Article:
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Nat Neurosci. 2018 Mar;21(3):324-328. doi: 10.1038/s41593-018-0074-8. Epub 2018 Feb 5.

Mrgprs on vagal sensory neurons contribute to bronchoconstriction and airway hyper-responsiveness.

Author information

1
The Solomon H. Snyder Department of Neuroscience, Center for Sensory Biology, School of Medicine, Johns Hopkins University, Baltimore, MD, USA. liang.han@biology.gatech.edu.
2
School of Biological Sciences, Georgia Institute of Technology, Atlanta, GA, USA. liang.han@biology.gatech.edu.
3
The Solomon H. Snyder Department of Neuroscience, Center for Sensory Biology, School of Medicine, Johns Hopkins University, Baltimore, MD, USA.
4
Department of Medicine, Division of Allergy and Clinical Immunology, School of Medicine, Johns Hopkins University, Baltimore, MD, USA.
5
W. Harry Feinstone Department of Molecular Microbiology and Immunology, Bloomberg School of Public Health, Johns Hopkins University, Baltimore, MD, USA.
6
School of Biological Sciences, Georgia Institute of Technology, Atlanta, GA, USA.
7
Department of Environmental Health Sciences, Bloomberg School of Public Health, Johns Hopkins University, Baltimore, MD, USA.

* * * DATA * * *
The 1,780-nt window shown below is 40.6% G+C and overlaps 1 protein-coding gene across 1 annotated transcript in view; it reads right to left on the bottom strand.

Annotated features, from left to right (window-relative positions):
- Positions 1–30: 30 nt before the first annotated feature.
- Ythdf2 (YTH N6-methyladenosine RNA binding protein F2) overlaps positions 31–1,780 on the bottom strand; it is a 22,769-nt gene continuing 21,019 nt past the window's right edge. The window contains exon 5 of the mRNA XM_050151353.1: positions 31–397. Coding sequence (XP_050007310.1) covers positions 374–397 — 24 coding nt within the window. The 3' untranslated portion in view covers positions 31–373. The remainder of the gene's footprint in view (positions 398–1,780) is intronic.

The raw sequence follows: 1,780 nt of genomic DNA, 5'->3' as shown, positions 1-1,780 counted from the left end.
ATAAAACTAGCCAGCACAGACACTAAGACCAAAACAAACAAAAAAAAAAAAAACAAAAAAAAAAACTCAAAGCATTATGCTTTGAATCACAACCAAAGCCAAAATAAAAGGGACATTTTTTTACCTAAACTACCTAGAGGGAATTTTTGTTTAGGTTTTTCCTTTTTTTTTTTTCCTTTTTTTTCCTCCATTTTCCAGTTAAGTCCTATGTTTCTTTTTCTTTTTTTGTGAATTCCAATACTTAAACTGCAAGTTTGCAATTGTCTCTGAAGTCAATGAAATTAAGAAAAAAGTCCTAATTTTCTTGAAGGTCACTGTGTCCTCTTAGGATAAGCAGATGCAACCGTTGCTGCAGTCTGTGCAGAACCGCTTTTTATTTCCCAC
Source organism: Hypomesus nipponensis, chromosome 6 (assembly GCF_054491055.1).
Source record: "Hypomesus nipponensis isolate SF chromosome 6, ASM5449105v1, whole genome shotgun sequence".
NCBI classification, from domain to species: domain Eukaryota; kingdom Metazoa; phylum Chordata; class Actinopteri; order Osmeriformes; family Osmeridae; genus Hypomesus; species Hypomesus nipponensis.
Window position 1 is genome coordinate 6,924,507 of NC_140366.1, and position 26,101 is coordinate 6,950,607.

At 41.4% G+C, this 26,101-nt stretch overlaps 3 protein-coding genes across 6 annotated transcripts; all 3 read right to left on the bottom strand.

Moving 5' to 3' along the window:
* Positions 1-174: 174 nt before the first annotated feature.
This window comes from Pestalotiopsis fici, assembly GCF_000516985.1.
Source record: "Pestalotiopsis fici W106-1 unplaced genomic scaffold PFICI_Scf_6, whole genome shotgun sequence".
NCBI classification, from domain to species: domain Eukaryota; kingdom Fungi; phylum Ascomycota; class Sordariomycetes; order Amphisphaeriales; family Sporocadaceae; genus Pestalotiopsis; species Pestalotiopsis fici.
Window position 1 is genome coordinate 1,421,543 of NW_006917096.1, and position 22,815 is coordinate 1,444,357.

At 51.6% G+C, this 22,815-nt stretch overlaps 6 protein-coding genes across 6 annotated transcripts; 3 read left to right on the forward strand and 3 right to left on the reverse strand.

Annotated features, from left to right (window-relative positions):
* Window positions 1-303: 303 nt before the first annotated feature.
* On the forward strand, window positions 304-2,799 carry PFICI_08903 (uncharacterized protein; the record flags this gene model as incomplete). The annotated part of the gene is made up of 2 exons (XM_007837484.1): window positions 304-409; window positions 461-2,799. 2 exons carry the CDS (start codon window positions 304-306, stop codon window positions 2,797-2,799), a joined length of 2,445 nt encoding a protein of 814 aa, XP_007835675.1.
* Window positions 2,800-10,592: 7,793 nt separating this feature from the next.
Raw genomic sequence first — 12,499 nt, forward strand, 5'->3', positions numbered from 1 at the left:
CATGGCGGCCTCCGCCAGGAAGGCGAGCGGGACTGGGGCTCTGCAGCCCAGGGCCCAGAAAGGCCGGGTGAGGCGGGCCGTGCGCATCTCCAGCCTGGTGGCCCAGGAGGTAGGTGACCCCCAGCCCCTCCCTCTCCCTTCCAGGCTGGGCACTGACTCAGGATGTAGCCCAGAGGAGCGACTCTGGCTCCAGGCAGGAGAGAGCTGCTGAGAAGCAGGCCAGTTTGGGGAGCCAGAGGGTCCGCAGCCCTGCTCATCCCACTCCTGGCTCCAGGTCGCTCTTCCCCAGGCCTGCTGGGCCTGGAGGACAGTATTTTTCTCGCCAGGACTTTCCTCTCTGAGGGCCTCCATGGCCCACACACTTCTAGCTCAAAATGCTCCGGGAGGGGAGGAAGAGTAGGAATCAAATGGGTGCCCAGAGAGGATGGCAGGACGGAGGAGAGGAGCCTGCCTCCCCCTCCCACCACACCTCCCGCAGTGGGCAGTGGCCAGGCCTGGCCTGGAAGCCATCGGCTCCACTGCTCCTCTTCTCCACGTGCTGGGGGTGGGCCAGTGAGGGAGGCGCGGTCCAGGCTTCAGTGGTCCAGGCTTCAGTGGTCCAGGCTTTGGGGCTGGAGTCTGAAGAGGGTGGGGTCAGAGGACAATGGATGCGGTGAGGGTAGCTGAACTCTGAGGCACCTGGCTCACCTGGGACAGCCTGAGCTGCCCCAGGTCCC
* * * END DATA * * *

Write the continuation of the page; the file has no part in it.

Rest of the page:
8
The Solomon H. Snyder Department of Neuroscience, Center for Sensory Biology, School of Medicine, Johns Hopkins University, Baltimore, MD, USA. xdong2@jhmi.edu.
9
Howard Hughes Medical Institute, Johns Hopkins University, Baltimore, MD, USA. xdong2@jhmi.edu.

Abstract

Asthma, accompanied by lung inflammation, bronchoconstriction and airway hyper-responsiveness, is a significant public health burden. Here we report that Mas-related G protein-coupled receptors (Mrgprs) are expressed in a subset of vagal sensory neurons innervating the airway and mediates cholinergic bronchoconstriction and airway hyper-responsiveness. These findings provide insights into the neural mechanisms underlying the pathogenesis of asthma.

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